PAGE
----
Anticoagulation in acute cardiac care in patients with chronic kidney disease.
The number of patients with coexisting chronic kidney disease (CKD) and cardiovascular disease is growing rapidly. Treatment of these patients is challenging, primarily because of a lack of pharmacokinetic and clinical trial data associated with these combined disease entities. In this report, we discuss the cardiovascular disease risk associated with CKD and review the use of anticoagulation for acute cardiovascular disease in patients with CKD. We evaluate the potential role of direct thrombin inhibitors in patients with renal disease who have acute coronary syndromes, with particular focus on the clinical efficacy of bivalirudin. We conclude that direct thrombin inhibitors, including bivalirudin and argatroban, may be promising alternatives to heparin in patients who have renal insufficiency and are therefore at an increased risk for bleeding. In the treatment of patients with advanced renal insufficiency and cardiovascular disease, however, these agents should be used with dose modification to account for altered excretion.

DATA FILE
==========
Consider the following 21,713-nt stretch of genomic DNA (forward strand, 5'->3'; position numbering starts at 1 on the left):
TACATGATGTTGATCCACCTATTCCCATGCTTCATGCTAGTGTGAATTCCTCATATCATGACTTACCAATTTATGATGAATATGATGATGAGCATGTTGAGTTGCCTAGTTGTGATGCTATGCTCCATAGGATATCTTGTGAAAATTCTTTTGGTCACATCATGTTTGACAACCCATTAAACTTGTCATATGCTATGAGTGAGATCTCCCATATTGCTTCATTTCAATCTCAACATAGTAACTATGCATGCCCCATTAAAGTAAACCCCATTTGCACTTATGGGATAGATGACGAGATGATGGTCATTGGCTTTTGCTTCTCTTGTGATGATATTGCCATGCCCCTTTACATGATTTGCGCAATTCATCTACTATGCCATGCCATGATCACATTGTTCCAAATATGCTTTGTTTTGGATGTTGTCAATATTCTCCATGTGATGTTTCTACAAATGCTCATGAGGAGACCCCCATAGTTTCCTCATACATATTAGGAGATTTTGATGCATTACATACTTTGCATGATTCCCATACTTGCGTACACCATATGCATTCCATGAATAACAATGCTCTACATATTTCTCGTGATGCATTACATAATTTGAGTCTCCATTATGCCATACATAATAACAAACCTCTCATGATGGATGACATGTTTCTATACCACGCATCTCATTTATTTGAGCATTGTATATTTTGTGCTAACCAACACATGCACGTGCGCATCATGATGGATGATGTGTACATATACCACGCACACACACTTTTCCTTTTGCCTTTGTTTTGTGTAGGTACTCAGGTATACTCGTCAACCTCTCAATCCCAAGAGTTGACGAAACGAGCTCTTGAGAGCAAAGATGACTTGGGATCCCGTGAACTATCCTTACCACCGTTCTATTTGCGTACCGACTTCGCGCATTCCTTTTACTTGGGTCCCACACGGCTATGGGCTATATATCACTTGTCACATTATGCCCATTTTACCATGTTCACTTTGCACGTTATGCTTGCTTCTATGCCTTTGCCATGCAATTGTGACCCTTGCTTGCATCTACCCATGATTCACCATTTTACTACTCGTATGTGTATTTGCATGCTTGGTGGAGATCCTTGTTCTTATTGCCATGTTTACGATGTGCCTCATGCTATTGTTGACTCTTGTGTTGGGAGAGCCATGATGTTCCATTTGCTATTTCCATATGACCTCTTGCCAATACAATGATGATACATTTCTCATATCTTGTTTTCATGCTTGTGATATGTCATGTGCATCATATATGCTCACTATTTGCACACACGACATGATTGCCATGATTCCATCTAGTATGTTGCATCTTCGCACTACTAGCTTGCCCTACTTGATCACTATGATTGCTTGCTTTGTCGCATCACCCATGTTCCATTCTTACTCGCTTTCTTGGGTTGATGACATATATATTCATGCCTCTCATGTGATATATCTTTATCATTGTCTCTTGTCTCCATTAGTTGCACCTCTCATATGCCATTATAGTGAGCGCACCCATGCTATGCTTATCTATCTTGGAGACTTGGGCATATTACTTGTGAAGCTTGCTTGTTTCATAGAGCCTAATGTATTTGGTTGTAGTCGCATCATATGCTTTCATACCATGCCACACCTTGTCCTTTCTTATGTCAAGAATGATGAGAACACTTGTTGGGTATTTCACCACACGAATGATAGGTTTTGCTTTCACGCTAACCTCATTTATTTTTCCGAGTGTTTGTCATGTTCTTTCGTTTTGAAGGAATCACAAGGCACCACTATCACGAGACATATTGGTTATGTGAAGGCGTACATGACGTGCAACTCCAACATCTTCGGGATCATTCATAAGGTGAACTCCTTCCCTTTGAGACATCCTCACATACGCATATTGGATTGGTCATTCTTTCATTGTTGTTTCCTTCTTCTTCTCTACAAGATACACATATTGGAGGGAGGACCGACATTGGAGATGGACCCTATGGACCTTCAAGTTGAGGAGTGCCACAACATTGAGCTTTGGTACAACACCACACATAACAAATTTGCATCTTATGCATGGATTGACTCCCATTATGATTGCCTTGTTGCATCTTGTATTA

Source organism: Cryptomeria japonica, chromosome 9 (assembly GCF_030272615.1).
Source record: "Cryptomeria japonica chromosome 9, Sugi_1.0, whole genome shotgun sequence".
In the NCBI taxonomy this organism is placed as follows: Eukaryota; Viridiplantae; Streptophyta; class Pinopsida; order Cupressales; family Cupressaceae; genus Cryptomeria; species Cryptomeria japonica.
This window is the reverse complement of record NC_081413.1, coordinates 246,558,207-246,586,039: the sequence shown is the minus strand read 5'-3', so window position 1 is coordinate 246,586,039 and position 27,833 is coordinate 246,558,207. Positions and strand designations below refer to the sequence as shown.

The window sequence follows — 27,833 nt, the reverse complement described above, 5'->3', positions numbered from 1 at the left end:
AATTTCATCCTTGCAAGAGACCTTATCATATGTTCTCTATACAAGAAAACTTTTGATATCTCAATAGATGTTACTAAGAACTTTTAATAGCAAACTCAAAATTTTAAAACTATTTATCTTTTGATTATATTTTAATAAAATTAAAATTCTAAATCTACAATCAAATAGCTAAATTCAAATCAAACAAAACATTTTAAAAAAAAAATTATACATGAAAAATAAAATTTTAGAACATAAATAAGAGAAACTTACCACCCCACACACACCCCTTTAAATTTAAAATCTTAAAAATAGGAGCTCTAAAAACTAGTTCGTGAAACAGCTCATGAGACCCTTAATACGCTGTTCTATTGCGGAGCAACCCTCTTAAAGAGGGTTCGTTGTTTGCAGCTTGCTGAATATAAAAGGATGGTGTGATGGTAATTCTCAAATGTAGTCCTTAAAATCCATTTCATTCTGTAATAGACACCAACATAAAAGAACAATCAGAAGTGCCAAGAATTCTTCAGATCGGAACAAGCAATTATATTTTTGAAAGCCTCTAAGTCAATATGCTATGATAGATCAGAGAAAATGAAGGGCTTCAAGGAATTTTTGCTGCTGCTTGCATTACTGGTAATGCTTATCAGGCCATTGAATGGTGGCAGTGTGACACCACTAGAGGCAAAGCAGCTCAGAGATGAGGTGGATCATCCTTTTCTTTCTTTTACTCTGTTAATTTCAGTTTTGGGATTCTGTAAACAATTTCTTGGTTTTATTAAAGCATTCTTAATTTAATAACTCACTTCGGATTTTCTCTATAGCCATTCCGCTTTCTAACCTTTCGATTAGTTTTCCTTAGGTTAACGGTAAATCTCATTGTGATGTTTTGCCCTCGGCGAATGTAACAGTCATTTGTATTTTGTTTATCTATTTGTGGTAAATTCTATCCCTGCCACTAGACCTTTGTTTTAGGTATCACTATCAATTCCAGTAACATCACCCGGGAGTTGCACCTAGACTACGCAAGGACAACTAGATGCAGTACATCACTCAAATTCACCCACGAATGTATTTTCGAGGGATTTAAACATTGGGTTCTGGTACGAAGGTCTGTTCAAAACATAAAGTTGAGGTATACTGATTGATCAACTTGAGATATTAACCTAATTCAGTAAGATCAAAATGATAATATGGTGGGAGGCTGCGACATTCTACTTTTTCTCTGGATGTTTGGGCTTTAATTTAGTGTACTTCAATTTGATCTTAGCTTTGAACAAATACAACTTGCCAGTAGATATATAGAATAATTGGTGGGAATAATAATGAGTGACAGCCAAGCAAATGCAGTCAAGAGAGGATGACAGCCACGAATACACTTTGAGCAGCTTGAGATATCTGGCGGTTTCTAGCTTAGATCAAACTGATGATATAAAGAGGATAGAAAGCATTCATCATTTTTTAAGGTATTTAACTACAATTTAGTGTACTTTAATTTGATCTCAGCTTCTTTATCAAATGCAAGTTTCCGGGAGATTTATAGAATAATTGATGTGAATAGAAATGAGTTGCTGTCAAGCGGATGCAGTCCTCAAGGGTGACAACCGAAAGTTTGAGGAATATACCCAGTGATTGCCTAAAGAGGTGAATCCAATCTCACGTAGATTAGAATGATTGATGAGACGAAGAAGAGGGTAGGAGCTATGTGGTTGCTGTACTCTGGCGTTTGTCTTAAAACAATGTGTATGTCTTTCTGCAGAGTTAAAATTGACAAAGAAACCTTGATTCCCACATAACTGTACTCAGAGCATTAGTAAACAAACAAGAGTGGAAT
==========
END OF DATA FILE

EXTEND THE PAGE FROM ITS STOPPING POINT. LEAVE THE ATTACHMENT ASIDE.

Reddan, D; Szczech, LA; O'Shea, S; Califf, RM
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